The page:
If you are installing or replacing your garage door, one decision you will want to consider is whether to use extension springs or torsion springs. The springs in your garage door assist in lowering and raising your door.
Extension springs have been widely used in the past, but torsion springs are growing in popularity. Torsion springs are more sturdy and durable than extension springs. They also last longer, meaning they can endure more lifts and operation cycles of opening and closing an overhead door. However, there are circumstances and situations when using extensions springs are necessary. For instance if there is low headroom in a garage, extension springs may be a better option. There are different types of springs within each category. Extension springs can be sectional garage door or one-piece garage door extension springs.
The extension spring looks like the box spring you see in a mattress. Extension springs are located at the sides of the door and are mounted on the swing arms. They have a hook on each end and when purchased, they will be in their compressed state. Extension springs are fully extended when your garage door is down. When the garage door is raised, the extension springs contract. Because they have no protection factors when stretched, extension springs can be more dangerous than torsion springs. It is also more inexpensive compared to the torsion spring. Its main difference from a torsion spring is that the operation of the extension spring is based on distance; the further it is extended, the more force there is applied on the spring.
In general, extension springs get their name because of their function of stretching, or “extending” when force is applied to them. They are usually installed on the sides of the garage door and attached to the door’s swing arms. The more force that is applied, the farther the spring will extend. Extension springs usually span between 5,000 and 10,000 lifts.
Torsion springs, are a function of “torque.” Therefore, when pressure is applied, the springs twist and coil. Torsion springs are twisting steel which retains the force in the twist of the internal bar. The torsion spring’s force is proportional to the torque in the twist. This is usually an enclosed unit and thus safer than the loose spring. Torsion springs are located at the upper section of the door and are usually mounted on the door header. This kind of spring will be the far stronger of the two and can lift a weight up to 500 lbs. You do pay more for a torsion spring when compared to an extension spring. They do last longer and research shows closer to 15,000 to 20,000 lifts. Most people find that their door’s overall operation is smoother when using torsion springs compared to extension springs. The actual opening and closing process is more controlled, whereas some people experience a jerking motion with the opening and closing process using extension springs.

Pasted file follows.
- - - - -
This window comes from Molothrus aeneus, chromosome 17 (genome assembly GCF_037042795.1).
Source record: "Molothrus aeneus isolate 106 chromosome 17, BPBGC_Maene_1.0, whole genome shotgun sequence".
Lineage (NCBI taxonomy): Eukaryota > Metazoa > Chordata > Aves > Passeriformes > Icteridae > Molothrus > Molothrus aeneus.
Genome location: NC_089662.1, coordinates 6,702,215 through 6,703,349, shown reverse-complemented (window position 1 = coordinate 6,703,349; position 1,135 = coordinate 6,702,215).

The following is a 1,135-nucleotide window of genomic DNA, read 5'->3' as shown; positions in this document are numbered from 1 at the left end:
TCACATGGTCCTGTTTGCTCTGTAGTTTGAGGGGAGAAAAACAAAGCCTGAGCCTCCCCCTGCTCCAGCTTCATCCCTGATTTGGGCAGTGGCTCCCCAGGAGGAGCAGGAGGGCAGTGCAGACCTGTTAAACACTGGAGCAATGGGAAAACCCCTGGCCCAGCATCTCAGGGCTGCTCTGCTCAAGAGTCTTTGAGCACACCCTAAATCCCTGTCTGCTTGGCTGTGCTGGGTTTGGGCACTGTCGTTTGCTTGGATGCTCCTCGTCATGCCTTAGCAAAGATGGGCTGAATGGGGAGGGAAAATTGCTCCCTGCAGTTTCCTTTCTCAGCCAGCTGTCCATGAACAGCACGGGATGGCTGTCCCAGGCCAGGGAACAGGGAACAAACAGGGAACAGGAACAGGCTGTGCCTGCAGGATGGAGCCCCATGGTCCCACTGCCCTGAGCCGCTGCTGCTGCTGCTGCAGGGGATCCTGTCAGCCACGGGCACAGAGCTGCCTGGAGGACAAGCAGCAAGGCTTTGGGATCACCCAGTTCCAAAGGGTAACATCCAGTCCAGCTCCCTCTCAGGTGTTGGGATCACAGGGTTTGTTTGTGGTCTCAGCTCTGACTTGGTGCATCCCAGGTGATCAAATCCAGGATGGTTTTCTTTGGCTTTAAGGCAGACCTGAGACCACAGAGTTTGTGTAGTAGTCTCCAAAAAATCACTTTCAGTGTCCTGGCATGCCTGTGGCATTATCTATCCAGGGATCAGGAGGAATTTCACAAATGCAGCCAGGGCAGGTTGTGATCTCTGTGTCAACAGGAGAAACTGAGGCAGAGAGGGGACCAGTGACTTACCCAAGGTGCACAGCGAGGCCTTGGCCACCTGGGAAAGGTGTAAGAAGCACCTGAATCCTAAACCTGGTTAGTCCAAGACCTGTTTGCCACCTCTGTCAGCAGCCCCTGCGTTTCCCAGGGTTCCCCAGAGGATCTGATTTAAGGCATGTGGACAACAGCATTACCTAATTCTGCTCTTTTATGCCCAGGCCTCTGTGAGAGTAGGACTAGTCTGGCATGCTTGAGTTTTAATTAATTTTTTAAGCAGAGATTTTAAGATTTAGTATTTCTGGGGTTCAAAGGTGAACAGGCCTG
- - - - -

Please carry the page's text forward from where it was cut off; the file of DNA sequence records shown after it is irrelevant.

Putting this into everyday practical terms, if you average about two car trips per day, opening and closing the door a total of 4 times daily when you come and go, then that expected life becomes 2,500 days, or only about 7 years or less for an extension spring. At that rate, the life of the torsion spring would be approximately 13-14 years.
Regardless of which type of spring you invest in, don’t hesitate to ask your garage door professional for additional information. Each situation is unique and the goal is to find garage door parts that best suit your garage door or overhead door.